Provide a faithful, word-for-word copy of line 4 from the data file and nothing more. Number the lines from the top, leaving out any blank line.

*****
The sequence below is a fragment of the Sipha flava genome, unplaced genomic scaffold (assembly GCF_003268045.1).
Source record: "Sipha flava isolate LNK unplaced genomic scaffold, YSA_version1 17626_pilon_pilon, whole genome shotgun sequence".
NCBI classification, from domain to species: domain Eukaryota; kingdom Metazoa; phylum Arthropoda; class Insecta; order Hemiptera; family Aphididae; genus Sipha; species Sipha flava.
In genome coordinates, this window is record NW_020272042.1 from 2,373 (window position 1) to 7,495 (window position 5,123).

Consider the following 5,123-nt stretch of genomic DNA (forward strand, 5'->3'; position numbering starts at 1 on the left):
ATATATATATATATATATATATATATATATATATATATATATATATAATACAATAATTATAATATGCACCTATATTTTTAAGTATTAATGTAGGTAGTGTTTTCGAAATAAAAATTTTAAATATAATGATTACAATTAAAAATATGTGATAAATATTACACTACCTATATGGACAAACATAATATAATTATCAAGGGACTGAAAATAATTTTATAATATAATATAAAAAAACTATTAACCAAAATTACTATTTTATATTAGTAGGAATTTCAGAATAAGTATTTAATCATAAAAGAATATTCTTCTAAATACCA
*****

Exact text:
In genome coordinates, this window is record NW_020272042.1 from 2,373 (window position 1) to 7,495 (window position 5,123).